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The Story of a New Name
Cover of The Story of a New Name
The Story of a New Name
Neapolitan Novels, Book 2
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A novel in the bestselling quartet about two very different women and their complex friendship: "Everyone should read anything with Ferrante's name on it" (The Boston Globe). The follow-up to My...
A novel in the bestselling quartet about two very different women and their complex friendship: "Everyone should read anything with Ferrante's name on it" (The Boston Globe). The follow-up to My...
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  • A novel in the bestselling quartet about two very different women and their complex friendship: "Everyone should read anything with Ferrante's name on it" (The Boston Globe).

    The follow-up to My Brilliant Friend, The Story of a New Name continues the epic New York Times–bestselling literary quartet that has inspired an HBO series, and returns us to the world of Lila and Elena, who grew up together in post-WWII Naples, Italy.

    In The Story of a New Name, Lila has recently married and made her entrée into the family business; Elena, meanwhile, continues her studies and her exploration of the world beyond the neighborhood that she so often finds stifling. Marriage appears to have imprisoned Lila, and the pressure to excel is at times too much for Elena. Yet the two young women share a complex and evolving bond that is central to their emotional lives and a source of strength in the face of life's challenges. In these Neapolitan Novels, Elena Ferrante, "one of the great novelists of our time" (The New York Times), gives us a poignant and universal story about friendship and belonging, a meditation on love and jealousy, freedom and commitment—at once a masterfully plotted page-turner and an intense, generous-hearted family saga.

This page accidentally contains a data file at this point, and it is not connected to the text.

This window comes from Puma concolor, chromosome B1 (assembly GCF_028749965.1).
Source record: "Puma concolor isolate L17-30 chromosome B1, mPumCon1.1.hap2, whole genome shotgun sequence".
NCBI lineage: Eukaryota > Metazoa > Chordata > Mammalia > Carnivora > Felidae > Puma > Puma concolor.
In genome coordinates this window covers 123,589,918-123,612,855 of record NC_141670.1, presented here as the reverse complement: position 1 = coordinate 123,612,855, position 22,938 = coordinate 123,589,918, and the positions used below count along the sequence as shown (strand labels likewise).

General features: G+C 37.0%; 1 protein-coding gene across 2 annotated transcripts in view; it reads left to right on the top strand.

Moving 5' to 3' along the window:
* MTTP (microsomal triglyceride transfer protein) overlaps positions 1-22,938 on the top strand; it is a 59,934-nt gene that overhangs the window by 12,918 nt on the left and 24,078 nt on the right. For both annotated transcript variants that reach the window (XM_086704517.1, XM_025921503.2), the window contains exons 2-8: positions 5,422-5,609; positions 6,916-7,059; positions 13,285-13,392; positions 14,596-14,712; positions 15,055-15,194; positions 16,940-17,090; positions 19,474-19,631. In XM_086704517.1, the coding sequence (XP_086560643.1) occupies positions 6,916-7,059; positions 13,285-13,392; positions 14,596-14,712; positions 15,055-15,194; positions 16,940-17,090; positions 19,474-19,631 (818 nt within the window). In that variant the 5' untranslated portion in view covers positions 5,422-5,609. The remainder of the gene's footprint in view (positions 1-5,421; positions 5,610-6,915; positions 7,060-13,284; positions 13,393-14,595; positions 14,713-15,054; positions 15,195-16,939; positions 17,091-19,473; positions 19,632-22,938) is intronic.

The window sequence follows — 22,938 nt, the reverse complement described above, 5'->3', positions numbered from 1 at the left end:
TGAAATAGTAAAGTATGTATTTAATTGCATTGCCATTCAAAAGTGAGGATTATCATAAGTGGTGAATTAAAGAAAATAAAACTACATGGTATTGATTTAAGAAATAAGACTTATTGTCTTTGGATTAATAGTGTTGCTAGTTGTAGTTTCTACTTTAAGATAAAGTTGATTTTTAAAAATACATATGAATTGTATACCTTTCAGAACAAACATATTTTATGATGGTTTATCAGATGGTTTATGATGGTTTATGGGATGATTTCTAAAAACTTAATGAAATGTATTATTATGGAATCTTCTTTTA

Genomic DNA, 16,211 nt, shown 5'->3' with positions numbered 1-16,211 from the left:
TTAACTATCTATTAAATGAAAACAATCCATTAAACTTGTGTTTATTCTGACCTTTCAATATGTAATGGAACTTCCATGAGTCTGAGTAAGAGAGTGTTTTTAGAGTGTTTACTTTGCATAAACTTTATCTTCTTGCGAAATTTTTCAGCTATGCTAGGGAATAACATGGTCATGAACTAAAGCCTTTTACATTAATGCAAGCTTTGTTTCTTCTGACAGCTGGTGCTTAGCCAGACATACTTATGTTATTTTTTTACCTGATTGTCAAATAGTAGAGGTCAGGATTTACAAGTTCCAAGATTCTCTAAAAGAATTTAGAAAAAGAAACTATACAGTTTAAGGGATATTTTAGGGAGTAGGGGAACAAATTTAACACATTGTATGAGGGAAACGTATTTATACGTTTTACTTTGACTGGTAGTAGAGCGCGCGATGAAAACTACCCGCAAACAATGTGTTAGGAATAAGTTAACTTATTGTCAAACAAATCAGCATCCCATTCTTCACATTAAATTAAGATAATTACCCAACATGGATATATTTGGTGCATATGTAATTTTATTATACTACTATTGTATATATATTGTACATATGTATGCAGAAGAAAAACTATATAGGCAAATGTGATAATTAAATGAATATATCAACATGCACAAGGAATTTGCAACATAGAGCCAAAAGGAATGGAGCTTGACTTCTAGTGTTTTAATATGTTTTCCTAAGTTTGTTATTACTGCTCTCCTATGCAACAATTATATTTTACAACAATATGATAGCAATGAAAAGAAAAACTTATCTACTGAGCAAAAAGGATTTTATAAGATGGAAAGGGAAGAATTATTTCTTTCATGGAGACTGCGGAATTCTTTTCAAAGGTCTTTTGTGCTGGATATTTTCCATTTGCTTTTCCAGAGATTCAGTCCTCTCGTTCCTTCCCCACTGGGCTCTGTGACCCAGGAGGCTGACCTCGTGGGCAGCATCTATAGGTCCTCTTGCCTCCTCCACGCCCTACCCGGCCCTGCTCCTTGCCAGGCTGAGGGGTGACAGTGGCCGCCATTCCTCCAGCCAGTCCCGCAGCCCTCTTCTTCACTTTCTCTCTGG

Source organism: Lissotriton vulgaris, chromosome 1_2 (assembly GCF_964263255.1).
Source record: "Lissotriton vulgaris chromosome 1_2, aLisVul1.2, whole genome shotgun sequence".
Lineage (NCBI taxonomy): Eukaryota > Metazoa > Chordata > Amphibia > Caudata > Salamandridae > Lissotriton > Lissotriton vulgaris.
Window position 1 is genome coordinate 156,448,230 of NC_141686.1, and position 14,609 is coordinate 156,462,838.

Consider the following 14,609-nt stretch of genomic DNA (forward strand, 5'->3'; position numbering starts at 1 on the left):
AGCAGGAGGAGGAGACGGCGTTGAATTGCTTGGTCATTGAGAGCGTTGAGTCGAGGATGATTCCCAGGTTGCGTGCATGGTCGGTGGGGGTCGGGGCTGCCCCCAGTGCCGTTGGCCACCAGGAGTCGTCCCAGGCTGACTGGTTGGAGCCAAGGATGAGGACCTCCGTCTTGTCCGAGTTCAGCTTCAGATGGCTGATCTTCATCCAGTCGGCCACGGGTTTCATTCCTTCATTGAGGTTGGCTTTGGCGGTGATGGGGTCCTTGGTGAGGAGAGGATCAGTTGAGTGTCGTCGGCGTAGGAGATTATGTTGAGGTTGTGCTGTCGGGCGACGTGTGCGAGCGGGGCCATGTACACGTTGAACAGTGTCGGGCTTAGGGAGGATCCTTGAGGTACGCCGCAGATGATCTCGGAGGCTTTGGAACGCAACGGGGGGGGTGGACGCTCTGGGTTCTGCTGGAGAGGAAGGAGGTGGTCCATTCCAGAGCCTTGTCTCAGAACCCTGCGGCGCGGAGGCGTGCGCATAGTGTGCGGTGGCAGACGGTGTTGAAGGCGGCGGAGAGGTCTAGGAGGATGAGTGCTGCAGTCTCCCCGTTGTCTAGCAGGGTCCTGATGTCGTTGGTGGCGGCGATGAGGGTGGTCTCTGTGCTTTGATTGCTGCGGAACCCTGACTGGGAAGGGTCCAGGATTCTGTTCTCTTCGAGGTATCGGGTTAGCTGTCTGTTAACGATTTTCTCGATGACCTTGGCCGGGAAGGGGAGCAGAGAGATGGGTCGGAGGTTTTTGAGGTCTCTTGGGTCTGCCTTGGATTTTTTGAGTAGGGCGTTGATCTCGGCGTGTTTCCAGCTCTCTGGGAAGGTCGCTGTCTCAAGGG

"Imagine if Jane Austen got angry and you'll have some idea of how explosive these works are." —The Australian

    "Brilliant . . . captivating and insightful . . . the richness of her storytelling is likely to please fans of Sara Gruen and Silvia Avallone." —Booklist (starred review)

About the Author-